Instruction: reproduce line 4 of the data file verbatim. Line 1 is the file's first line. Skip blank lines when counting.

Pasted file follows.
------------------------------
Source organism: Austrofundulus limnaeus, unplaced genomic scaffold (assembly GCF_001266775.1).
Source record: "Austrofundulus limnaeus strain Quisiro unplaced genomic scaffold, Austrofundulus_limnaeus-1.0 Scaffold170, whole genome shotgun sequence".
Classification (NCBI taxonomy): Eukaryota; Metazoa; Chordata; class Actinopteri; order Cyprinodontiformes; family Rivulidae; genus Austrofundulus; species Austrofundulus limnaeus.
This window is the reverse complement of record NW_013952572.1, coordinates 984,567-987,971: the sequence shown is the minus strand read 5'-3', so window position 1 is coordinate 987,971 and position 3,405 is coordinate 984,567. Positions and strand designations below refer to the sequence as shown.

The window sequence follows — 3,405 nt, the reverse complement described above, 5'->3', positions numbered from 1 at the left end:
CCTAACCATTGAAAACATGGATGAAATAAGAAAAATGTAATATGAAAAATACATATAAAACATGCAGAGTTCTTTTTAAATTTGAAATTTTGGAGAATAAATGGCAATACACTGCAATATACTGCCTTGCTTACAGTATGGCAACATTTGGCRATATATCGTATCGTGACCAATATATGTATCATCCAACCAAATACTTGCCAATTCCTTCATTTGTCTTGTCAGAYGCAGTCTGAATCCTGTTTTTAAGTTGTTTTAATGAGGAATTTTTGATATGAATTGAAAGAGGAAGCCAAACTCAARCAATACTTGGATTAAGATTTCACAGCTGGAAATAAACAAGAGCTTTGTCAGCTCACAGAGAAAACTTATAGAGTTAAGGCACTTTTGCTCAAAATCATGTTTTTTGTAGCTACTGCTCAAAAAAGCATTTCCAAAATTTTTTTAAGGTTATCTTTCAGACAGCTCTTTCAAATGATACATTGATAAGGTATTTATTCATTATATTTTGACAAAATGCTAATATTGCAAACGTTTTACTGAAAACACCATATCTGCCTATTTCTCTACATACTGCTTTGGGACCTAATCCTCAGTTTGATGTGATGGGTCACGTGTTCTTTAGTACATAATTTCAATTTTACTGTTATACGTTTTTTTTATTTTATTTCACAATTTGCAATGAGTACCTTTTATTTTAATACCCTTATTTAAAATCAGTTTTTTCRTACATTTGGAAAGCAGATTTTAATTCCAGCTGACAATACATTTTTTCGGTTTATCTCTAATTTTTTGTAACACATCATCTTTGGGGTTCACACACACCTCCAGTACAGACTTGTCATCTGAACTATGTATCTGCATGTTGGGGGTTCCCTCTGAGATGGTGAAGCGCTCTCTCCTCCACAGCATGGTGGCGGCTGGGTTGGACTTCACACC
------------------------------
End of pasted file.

This window is the reverse complement of record NW_013952572.1, coordinates 984,567-987,971: the sequence shown is the minus strand read 5'-3', so window position 1 is coordinate 987,971 and position 3,405 is coordinate 984,567. Positions and strand designations below refer to the sequence as shown.